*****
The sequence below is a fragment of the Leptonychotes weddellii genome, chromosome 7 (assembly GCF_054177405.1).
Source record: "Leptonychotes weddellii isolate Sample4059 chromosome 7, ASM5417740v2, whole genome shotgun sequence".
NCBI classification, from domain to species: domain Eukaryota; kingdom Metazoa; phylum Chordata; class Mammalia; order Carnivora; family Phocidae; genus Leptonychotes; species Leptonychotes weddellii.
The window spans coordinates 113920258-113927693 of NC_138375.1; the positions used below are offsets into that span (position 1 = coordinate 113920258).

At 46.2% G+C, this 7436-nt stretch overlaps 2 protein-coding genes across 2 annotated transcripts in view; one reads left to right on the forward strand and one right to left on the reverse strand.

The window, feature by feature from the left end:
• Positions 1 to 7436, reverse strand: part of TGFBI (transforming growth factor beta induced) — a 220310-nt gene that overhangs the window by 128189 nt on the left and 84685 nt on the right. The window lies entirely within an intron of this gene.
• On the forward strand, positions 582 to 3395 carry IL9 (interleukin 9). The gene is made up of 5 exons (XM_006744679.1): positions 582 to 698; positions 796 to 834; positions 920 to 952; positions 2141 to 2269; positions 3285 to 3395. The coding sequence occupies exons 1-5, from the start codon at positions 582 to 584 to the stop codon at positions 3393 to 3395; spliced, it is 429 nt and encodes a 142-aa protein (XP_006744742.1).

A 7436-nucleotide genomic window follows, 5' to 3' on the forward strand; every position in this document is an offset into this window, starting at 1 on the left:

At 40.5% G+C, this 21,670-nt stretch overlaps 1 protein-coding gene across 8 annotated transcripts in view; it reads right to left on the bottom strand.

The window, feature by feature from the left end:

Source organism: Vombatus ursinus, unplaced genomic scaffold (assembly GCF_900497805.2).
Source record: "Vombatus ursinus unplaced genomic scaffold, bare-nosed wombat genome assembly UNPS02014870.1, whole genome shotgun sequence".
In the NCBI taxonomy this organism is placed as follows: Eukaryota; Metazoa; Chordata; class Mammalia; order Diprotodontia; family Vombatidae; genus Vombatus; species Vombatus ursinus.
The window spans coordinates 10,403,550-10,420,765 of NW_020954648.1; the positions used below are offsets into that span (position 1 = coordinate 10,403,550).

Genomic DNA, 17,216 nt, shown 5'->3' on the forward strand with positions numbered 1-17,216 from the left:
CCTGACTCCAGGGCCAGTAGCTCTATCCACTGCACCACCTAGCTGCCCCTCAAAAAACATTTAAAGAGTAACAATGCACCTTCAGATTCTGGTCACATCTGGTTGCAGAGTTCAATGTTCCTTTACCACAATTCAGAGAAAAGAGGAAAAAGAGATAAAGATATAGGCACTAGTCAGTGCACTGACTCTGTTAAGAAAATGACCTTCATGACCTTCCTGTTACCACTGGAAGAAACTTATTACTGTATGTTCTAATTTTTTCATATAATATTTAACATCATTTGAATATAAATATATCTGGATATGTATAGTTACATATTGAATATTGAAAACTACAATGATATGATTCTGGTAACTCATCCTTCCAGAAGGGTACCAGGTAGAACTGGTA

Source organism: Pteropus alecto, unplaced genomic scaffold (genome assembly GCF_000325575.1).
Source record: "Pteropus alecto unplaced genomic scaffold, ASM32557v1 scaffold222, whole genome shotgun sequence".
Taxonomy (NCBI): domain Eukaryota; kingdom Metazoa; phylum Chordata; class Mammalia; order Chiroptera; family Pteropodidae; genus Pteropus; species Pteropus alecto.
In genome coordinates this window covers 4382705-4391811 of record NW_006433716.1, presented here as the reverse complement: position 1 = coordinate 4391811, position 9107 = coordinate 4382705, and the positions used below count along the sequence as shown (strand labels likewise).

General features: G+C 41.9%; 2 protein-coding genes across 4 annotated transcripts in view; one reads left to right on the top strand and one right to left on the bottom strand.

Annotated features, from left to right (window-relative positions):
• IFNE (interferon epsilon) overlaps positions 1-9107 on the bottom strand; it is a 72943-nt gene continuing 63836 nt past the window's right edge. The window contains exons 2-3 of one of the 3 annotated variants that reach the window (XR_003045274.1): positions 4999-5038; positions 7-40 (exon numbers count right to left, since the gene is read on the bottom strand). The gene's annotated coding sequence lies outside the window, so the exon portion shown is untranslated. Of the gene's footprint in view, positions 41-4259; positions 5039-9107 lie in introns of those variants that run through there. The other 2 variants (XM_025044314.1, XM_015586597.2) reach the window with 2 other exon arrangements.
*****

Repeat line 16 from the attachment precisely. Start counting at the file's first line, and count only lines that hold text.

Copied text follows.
Genomic DNA, 17,216 nt, shown 5'->3' on the forward strand with positions numbered 1-17,216 from the left: